A few km after that I see the KTMs of the Romanian team standing next to the road – puncher, they are just about to change the tube. I stop and have a chat while waiting for them – we go to the border together. At the border there is surprisingly no problem at all. Everybody is friendly and really welcoming, people really seem to be happy to see me and nobody is asking for any money. The bulk of the rally for sure makes it easier too.. Anyway I have a lot of fun with the Gambias police and customs playing the musicians card again. I get a thirty day permit for the bike without paying nothing and no visa, I don’t need one!
Once in the Gambia I realize there seem to be no roads, only piste. I try to keep up with the guys but I have driven down street tyres, a lot of luggage and a 990 KTM. The others have more experience in offroading and overlanding by bike so they have the much lighter 650 KTM, proper tyres for this job and no luggage at all (service car). I have not the slightest chance and realize this when I crash because of a lot of sand that suddenly is on the piste. Sand is soft so nothing happens and I am in a village. People come and help me to lift up the bike telling me they are sorry for what happened. Actually nothing happened at all but me realizing fully I am definitely not equipped for offroading.
I have the satellite coordinates of the place where the rally will spend the night so I follow slowlier. Its about 120km of rather bad piste to the camp, I am low on petrol and in the middle of the bush. Petrol station? There seems to be not even a real road in this strange country. I ask two guys on a small motorbike who are coming down the jungle road and they tell me petrol possible in 3 kilometers. After 3 km there is a small village of straw huts. I ask for petrol and people point out a way through the village. Children follow me, waving their hands, smiling and laughing. Nobody is asking for nothing but how I am and where I come from.
This tiny country in the middle of Senegal seems to be really different. I love it! After taking some pictures and showing them to the children I go on. Its late and the camp is still far away. When its finally getting dark I am stopped at a police checkpoint in another straw hut village. Police office is smiling at me asking if all is fine and id there is anything he can do for me… What? I chat a little with him and when he says “Senegal bad, only criminals there, many people complain” I totally agree. Its really crazy how borders can set a mind. It’s the same people here – the Gambia is a river, 35km wide and some hundred kms long but people here speak English and know hospitality and politeness.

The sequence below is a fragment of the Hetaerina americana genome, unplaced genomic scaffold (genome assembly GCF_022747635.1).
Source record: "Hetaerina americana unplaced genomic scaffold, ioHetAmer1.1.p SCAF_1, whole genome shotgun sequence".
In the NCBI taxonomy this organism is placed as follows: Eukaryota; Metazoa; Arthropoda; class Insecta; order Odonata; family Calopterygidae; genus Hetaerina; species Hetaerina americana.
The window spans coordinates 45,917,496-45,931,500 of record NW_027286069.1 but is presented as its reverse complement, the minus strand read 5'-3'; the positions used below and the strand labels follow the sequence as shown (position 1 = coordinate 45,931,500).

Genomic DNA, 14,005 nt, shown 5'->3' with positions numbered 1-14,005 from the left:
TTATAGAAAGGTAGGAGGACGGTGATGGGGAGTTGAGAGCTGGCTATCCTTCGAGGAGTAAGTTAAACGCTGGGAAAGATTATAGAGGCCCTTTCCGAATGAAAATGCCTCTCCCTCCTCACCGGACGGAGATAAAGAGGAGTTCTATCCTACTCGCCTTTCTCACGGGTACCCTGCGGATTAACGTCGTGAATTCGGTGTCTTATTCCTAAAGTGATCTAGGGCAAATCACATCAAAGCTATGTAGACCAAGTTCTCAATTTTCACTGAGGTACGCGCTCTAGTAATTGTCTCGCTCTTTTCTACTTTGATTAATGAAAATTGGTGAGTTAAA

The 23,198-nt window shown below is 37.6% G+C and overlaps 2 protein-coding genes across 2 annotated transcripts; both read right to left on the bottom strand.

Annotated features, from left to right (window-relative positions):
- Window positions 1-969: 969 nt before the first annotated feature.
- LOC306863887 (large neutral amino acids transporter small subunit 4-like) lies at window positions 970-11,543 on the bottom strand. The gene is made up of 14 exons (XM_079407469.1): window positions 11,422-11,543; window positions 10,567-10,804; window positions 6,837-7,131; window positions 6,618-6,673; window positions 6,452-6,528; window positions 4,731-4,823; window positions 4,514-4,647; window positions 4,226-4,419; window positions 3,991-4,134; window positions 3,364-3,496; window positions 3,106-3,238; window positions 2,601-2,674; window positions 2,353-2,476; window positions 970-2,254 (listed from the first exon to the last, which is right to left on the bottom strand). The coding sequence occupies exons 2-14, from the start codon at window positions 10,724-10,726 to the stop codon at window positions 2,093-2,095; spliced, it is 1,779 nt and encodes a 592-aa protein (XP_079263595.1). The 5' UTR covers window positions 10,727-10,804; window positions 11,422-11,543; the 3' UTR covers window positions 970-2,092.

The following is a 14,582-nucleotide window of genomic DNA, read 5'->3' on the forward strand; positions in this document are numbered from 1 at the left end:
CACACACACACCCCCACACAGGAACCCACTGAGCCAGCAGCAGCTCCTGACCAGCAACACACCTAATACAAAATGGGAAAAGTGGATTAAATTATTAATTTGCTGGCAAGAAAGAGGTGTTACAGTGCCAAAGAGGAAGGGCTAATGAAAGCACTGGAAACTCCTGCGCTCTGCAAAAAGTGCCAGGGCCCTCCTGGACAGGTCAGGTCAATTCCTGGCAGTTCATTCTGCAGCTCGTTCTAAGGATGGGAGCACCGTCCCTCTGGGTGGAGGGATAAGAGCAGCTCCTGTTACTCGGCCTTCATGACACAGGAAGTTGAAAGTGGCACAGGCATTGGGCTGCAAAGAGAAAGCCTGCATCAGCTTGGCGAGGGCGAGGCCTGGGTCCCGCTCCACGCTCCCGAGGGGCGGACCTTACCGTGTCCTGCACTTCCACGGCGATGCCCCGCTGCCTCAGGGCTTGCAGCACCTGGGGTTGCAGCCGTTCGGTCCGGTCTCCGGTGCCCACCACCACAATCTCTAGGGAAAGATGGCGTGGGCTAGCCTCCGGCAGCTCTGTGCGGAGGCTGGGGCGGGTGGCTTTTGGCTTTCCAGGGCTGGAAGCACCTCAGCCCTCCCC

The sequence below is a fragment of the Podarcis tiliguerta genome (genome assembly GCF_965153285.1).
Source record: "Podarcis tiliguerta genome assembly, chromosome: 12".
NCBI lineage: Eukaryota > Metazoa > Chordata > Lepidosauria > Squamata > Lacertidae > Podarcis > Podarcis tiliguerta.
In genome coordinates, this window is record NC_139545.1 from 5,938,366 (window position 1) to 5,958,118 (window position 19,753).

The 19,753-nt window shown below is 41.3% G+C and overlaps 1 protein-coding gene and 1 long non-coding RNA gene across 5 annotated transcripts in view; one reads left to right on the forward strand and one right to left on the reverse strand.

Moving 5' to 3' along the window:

Its really great when coming from Senegal, like heaven after hell! The last hour today I ride through the night in the jungle. I nearly manage to repeat my mistake with the sand but manage to catch the bike when the front wheel is sliding just a few kilometer before my destination. Children on the street of the village there show me a camp very close to the coordinates and before I realize this is not the right place I get a tent for free (“sorry we are full”) when I promise to eat dinner and breakfast there.
Dinner is an amazing all you can eat buffet and its really good. Promised Internet doesn’t work but I don’t care. I get offered to make a boat trip in the morning to see the hippos several times and for 20 euro I agree. I paid way more in india before to see tigers… So I am falling asleep tonight in a nice country finally, surrounded with an amazing jungle full of amazing birds! And today again I have seen two monkeys crossing the piste in front of me! Today I finally spend most of the afternoon and evening full smiling again. I enjoy!